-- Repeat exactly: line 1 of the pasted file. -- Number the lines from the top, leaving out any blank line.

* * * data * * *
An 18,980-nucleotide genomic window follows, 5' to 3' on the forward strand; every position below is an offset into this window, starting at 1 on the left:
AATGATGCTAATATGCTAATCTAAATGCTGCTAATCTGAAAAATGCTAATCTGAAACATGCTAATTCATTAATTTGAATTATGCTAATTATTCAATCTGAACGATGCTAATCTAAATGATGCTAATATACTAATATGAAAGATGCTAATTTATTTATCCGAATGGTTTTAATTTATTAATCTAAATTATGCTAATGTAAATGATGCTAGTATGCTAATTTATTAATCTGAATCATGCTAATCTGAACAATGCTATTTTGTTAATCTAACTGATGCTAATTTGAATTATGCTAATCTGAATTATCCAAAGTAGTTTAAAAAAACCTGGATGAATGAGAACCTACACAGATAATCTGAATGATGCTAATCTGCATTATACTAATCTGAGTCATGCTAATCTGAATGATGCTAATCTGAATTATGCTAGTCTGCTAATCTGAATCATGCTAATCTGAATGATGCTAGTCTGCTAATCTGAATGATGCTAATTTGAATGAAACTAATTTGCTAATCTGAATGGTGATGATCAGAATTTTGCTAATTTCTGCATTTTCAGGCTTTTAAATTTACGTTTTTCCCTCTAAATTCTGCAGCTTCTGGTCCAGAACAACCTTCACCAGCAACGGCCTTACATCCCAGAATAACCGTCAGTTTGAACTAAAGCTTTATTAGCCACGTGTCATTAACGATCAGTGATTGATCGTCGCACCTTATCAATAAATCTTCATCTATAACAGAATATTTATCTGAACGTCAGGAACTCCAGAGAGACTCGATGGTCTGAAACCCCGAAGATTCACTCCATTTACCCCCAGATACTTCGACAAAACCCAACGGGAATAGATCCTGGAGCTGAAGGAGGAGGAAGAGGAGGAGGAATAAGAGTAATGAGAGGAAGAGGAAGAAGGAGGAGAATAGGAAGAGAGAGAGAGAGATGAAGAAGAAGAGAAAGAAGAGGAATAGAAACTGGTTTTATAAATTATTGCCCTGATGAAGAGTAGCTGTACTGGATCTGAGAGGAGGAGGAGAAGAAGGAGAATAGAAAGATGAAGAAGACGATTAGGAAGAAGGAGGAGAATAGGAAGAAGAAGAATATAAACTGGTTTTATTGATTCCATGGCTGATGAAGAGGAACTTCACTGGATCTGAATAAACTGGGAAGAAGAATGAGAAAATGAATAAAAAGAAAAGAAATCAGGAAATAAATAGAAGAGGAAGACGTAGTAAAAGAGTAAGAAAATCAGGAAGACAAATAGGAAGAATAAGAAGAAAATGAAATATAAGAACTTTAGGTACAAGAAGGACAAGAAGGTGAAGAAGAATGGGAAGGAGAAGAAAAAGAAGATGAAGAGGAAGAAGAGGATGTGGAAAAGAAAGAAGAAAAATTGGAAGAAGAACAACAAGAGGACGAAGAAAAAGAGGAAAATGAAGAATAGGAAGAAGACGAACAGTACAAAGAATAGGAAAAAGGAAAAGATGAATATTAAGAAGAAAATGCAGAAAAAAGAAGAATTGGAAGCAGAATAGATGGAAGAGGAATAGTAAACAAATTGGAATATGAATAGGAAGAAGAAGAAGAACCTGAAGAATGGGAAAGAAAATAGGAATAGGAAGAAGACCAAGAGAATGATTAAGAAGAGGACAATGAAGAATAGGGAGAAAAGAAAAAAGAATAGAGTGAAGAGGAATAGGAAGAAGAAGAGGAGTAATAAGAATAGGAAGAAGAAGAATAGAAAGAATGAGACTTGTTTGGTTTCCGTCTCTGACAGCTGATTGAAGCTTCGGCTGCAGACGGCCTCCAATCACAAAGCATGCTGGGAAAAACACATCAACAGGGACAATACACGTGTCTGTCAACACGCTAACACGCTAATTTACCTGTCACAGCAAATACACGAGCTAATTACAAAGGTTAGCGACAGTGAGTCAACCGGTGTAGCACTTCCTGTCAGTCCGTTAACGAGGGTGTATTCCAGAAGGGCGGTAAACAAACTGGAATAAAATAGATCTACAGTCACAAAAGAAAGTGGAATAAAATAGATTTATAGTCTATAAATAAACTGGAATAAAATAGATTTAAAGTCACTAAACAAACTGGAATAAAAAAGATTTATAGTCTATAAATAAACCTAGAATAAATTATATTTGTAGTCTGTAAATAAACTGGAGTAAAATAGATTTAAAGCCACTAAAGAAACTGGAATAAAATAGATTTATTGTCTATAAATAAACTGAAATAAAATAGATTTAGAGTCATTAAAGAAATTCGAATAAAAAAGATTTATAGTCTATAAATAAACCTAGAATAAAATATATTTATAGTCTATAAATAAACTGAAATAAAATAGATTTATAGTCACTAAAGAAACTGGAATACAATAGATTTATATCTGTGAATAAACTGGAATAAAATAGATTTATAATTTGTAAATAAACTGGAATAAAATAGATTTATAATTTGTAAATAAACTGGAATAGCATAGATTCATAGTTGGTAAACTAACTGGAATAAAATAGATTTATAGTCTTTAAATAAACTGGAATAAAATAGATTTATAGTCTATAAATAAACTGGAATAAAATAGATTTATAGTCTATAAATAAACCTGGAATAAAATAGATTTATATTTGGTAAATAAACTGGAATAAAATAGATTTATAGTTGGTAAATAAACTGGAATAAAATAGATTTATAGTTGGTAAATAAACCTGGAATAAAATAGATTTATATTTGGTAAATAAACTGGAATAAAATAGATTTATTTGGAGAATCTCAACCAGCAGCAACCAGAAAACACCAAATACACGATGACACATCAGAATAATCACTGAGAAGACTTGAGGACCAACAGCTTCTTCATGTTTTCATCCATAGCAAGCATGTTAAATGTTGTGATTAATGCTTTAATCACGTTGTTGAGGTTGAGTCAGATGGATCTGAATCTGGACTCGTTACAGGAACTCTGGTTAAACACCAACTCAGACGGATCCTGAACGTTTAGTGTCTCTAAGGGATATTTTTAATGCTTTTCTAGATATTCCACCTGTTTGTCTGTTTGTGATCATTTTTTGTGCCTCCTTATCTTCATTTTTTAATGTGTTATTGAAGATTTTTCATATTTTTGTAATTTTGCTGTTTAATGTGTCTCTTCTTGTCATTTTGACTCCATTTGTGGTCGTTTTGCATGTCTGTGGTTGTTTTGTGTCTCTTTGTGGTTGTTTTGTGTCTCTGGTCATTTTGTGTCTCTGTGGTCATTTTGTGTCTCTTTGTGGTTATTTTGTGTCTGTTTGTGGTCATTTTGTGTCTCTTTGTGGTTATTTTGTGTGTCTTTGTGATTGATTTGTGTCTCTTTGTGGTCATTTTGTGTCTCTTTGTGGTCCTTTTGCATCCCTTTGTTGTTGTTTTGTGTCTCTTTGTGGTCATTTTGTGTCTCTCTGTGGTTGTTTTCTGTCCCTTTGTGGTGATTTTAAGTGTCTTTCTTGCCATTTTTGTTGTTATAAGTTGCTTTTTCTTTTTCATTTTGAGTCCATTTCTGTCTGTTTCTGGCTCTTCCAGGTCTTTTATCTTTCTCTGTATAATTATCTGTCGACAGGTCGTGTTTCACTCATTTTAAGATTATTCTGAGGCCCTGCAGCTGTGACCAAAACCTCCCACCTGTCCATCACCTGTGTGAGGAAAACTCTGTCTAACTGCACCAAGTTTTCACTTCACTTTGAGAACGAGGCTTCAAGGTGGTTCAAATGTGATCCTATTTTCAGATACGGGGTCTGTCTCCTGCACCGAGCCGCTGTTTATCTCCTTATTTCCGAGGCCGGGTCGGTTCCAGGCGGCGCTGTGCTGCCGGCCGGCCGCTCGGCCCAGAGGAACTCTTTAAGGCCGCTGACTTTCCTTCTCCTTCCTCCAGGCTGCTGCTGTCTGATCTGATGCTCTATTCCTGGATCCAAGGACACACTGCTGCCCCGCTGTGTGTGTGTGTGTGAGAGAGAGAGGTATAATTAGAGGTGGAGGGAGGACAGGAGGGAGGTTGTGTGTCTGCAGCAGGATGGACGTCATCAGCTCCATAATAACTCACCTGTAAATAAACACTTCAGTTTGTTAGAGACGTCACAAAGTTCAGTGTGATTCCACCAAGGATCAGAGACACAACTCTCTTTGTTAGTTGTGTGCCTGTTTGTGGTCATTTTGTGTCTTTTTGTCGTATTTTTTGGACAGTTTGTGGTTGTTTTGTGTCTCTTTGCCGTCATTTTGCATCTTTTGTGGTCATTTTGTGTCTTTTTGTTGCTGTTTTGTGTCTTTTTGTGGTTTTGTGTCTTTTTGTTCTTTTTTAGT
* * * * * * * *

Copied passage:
An 18,980-nucleotide genomic window follows, 5' to 3' on the forward strand; every position below is an offset into this window, starting at 1 on the left: